Simple System Monitoring for a Linux Desktop

The Problem

What exactly is eating into my HDD / processor / network right now??

Yeah! On the (Linux) desktop, we’d like to know why things crawl along sometimes. Which process(es) is the culprit behind that disk activity, or the memory hogger, or eating up network bandwidth?

Many tools exist that can help us pinpoint these facts. Sometimes, though, it’s just easier if someone shows us a quick easy way to get relevant facts; so here goes:

Continue reading Simple System Monitoring for a Linux Desktop


A Header of Convenience

Over the years, we tend to collect little snippets of code and routines that we use, like, refine and reuse.

I’ve done so, for (mostly) user-space and kernel programming on the 2.6 / 3.x Linux kernel. Feel free to use it. Please do get back with any bugs you find, suggestions, etc.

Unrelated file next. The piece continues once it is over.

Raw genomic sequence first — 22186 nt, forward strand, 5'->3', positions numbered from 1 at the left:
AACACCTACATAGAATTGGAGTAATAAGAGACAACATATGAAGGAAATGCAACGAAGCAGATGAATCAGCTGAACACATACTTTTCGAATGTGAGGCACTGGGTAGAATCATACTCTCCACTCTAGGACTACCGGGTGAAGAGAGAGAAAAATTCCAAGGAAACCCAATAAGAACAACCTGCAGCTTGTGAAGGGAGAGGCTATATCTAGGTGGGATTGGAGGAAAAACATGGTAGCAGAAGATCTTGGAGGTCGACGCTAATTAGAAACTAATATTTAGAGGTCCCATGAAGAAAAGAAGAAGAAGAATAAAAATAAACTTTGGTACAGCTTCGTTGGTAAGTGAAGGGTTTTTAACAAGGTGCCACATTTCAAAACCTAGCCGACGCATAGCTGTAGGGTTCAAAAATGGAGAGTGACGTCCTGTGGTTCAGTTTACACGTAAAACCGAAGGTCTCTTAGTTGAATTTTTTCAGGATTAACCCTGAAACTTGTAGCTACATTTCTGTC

License: GPL / LGPL

Click here to view the code!

There are macros / functions to:

  • make debug prints along with function name and line# info (via the usual printk() or trace_printk()) – (only if DEBUG mode is On)
    • [EDIT] : rate-limiting turned Off by default (else we risk missing some prints)
      -will preferably use rate-limited printk’sĀ 
  • dump the kernel-mode stack
  • print the current context (process or interrupt along with flags in the form that ftrace uses)
  • a simple assert() macro (!)
  • a cpu-intensive DELAY_LOOP (useful for test rigs that must spin on the processor)
  • an equivalent to usermode sleep functionality
  • a function to calculate the time delta given two timestamps (timeval structs)
  • convert decimal to binary, and
  • a few more.

Whew šŸ™‚

Edit: removed the header listing inline here; it’s far more convenient to just view it online hereĀ (on